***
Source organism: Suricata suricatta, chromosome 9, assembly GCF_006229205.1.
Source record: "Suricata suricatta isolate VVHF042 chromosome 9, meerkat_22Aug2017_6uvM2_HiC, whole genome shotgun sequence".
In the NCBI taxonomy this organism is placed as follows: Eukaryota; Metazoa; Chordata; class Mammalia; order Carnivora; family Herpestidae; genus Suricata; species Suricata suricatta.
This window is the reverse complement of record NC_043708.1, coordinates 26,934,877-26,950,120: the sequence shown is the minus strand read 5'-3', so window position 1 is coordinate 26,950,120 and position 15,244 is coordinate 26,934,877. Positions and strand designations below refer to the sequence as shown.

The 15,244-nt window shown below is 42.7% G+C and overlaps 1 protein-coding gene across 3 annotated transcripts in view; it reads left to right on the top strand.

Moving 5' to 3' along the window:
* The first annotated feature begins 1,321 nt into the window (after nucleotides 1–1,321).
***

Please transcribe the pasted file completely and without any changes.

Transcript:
Source organism: Suricata suricatta, chromosome 9, assembly GCF_006229205.1.
Source record: "Suricata suricatta isolate VVHF042 chromosome 9, meerkat_22Aug2017_6uvM2_HiC, whole genome shotgun sequence".
In the NCBI taxonomy this organism is placed as follows: Eukaryota; Metazoa; Chordata; class Mammalia; order Carnivora; family Herpestidae; genus Suricata; species Suricata suricatta.
This window is the reverse complement of record NC_043708.1, coordinates 26,934,877-26,950,120: the sequence shown is the minus strand read 5'-3', so window position 1 is coordinate 26,950,120 and position 15,244 is coordinate 26,934,877. Positions and strand designations below refer to the sequence as shown.

The 15,244-nt window shown below is 42.7% G+C and overlaps 1 protein-coding gene across 3 annotated transcripts in view; it reads left to right on the top strand.

Moving 5' to 3' along the window:
* The first annotated feature begins 1,321 nt into the window (after nucleotides 1–1,321).